Another side problem to this affair is that our Loonie is flying low at the moment and resident taxes are high, so many players are leaving their Canadian jobs and moving south. I have heard, for example, that a principal wind or brass player can go from a plum Canadian job in a great city (such as Montreal, Vancouver, etc.) to a US city such as, say, Toledo (which I am sure is just lovely, but not quite the same thing) and make 2 times the salary and get paid in USD. And who can really blame these musicians, especially those with families.
Ergo, because of the money problem, it is probable that our orchestras will soon go down in quality. Mostly this problem is contained in the fact that the US makes it so difficult for Canadians to get green cards (you heard it here), but if an American orchestra really wants a player, they have their ways.
Okay, so now you’ve heard about the high taxes in Canada, the great but waning federal arts support, and the southern-bound players.
The crux of this problem is tied in with the tax situation, in my opinion. Canada does not give tax deductions to patrons of the arts! (Well maybe on 18% or something, but that’s about it). If I were a rich someone and wanted to help an orchestra, I would be seriously nonplussed at having to give $150,000 if the orchestra only got $100,000. So here we have the government not allowing deductions for anyone who is brave enough to donate, and then turning around and complaining that they haven’t got enough money to support the orchestras. Does this make any sense?? Occasionally it appears to me that the Canadian government is flailing around oblivious to what’s paralyzing it (in manner of Raid-sprayed bug or similar).
THE SOLUTION: (à la Lara)
Take a page out of the American book. Let Canadian people who want to give money to orchestras, arts organizations, and the like, do so TAX FREE! 100% deductible! The difference between Avery Fisher and Roy Thompson hall is astounding if you read the whole program to the end. Evidently, Avery has some help from the NEA which is around two percent of their funding. BUT! Their corporate AND private donors start at $1 million plus, and there are pages and pages of benefactors. Last I looked, the TSO has about 3 pages and they start at $25,000 CAN, which these days is a little over $15,000 USD.
There are no benefactors in Canada because there is no incentive. Does the Canadian government really think that it is going to make the same money in taxing donors as it would not taxing them and being under much less pressure and financial burden from all the arts organizations? They should do a five-year experiment, where this incentive would be instilled into the Canadian psyche slowly but surely. There would be much more sense of community and pride in the cities, citizens would be happy about the tax break, and the orchestras would stop frigging going under. And I’ll bet the government would save money.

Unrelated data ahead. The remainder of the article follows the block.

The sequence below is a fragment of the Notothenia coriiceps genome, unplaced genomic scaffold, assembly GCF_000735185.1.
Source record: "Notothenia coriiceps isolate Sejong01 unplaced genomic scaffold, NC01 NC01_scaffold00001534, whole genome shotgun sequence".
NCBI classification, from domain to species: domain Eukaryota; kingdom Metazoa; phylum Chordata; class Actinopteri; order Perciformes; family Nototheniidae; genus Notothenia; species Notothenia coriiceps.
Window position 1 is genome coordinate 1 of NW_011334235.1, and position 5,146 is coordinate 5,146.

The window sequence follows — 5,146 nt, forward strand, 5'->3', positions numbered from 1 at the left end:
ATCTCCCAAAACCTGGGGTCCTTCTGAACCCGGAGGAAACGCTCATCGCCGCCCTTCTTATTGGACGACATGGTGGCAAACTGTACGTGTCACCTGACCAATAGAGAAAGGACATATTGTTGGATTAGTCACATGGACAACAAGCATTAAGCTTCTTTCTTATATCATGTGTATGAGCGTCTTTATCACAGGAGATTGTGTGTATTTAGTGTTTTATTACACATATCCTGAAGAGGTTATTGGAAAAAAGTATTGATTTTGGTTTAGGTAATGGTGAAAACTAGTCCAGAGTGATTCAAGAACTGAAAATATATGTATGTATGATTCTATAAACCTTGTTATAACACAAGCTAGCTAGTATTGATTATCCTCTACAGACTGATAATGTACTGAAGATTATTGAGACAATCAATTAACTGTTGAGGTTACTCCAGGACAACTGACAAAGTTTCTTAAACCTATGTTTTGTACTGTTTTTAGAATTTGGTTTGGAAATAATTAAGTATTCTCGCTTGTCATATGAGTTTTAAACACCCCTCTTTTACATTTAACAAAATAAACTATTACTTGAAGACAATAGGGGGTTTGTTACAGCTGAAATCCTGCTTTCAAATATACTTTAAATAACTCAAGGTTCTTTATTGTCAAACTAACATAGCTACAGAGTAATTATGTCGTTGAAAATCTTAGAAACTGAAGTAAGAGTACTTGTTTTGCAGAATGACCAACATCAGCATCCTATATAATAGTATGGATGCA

There is also a large inheritance tax in both countries, which in the US is basically quashed if one decides to leave lots of money to an orchestra upon departure from this world. Not so in Canada. Evidently one wants to leave something for one’s progeny (I suppose), but if the government takes the lion’s share, one would have a lot more incentive to leave property and material goods to descendants and leave liquid assets to help the arts free of tax, as happens often in the States. Look at San Diego Symphony. They are now sitting pretty for the next 100 years thanks to one super-ass generous person.
I like to think that incentive and hard work is what built these two countries. I don’t understand why Canada is ignoring the fact that this is working in the States (at least for most of their zillion orchestras), and in Canada it is not.
Sure, this means fund-raising, lots more marketing, and hard work for the publicity departments of orchestras, and less sitting on asses waiting for the monthly government check to come through.
I do believe, in the end, it would be a win-win situation.
i) The somewhat demoralized Toronto Symphony has recently had the sagacity to hire the young and innovative firebrand Liz Parker as Public Relations Manager – definitely a step in the right direction.
ii) A few weeks ago, Calgary Symphony went bankrupt. This is a city basically built on black gold. I refuse to believe that some of those oil folks wouldn’t rather help their community and further music in their town than be sending out to their offshore accounts. If only they would get a tax break from it.
iii) I once heard this statistic which was apparently true 5 years ago: The National Endowment for the Arts of the USA (for 300 million people), and the Canada Council for the Arts (for 30 million people), spend roughly the same amount of money per year. Sort of makes a Canadian proud! and less indignant about taxes.
Before I get too high horse however, this amount was apparently equivalent to what was then spent on only the city of Berlin. Hmmmm…..